(Abena P) #15

I’m genuinely interested (I’m a newbie to the Event Management world), please can you give some examples of the types of questions and requirements that would require human interaction?


(Michael Gentle) #16

I’ll give you the example my meetings procurement contact gave me. Let’s say for a seminar for 200 people you need in addition to your plenary room, 6 breakout rooms. Let’s now imagine the hotel only has 5 but would be perfectly able to use the plenary room as a 6th breakout area, or sub-divide another area in order to make a 6th breakout room. It wouldn’t be able to mention this type flexibility on a booking website, so if it said it only had 5 breakout rooms available the booking engine wouldn’t pick up this venue, even though it would be perfectly capable of meeting the requirements. Having also organised meetings and seminars myself, I know that there are some for which I’d need to explain to a person what I’m looking for and get some options. For other simpler meetings however, I could do it easily on a website with a credit card.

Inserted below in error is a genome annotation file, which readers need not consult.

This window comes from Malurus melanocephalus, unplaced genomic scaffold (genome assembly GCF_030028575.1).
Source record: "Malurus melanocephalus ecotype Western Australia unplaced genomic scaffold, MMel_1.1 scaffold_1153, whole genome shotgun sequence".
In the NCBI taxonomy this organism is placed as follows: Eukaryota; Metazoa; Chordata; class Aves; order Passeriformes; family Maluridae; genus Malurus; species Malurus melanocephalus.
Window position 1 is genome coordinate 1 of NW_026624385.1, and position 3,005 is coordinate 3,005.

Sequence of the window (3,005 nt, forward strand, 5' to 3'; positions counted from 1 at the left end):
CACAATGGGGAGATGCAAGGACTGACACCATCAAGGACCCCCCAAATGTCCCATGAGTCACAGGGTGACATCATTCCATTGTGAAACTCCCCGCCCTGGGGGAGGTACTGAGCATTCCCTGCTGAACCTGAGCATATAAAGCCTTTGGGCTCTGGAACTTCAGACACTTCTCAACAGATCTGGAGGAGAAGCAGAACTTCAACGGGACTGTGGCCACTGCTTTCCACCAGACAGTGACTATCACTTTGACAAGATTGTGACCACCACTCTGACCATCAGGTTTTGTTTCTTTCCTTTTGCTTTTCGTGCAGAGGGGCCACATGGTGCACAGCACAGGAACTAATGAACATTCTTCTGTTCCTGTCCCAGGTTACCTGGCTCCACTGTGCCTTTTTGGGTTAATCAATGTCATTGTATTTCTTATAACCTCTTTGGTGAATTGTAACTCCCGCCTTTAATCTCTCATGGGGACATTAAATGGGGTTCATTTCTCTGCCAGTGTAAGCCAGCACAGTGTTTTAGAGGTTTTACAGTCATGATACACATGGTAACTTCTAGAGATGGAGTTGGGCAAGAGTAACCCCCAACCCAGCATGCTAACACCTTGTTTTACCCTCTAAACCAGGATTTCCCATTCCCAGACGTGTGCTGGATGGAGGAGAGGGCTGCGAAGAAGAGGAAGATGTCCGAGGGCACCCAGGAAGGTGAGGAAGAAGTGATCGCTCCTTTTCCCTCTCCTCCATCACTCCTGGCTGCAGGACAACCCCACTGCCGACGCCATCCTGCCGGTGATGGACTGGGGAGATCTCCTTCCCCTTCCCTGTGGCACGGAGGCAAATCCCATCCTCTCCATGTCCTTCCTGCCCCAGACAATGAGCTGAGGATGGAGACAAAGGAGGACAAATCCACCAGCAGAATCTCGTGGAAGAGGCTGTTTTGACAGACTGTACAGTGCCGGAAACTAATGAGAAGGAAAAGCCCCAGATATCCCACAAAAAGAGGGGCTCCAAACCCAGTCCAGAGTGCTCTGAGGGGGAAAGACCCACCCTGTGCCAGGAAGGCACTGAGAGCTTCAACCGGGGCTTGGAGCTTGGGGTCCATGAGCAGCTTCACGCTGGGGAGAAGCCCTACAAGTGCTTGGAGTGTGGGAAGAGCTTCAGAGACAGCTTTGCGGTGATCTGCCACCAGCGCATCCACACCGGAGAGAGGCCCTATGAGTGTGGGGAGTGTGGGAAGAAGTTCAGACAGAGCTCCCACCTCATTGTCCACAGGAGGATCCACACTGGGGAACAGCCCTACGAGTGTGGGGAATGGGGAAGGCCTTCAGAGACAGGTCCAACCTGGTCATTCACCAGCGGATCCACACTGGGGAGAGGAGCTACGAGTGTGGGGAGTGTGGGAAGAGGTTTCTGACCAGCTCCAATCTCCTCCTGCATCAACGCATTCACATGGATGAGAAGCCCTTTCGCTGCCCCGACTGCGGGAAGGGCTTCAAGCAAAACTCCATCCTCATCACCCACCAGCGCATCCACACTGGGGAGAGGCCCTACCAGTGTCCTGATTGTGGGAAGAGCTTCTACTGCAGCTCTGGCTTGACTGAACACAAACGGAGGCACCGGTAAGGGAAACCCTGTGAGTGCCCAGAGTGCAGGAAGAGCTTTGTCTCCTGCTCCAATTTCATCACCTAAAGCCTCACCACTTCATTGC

(Abena P) #17

Ah I see. Using the holiday/travel industry as an analogy, on Air BnB for example, the owner would say that they had 6 beds plus a sofa bed that could be used if necessary. Do you think that a booking engine could provide a “Miscellaneous” field, where each venue could describe their own particular quirks? Presumably their listing would be accompanied by photos and videos so that someone browsing their listing could get a feel for what was possible.


(Rafael Zornoff) #18

Hi all,

We from Agenda Open are developing a platform similar to those already existing in Europe and the US and we are also going to make some tests with our users regarding wether they prefere RFPs our Credit Card. From what we understand, for bigger events, such as conferences, a RFP would be more appropriate, and for smaller meetings and trainings, credit card would make life of event planners much easier.

Let’s see how things go here.

Cheers,
Rafael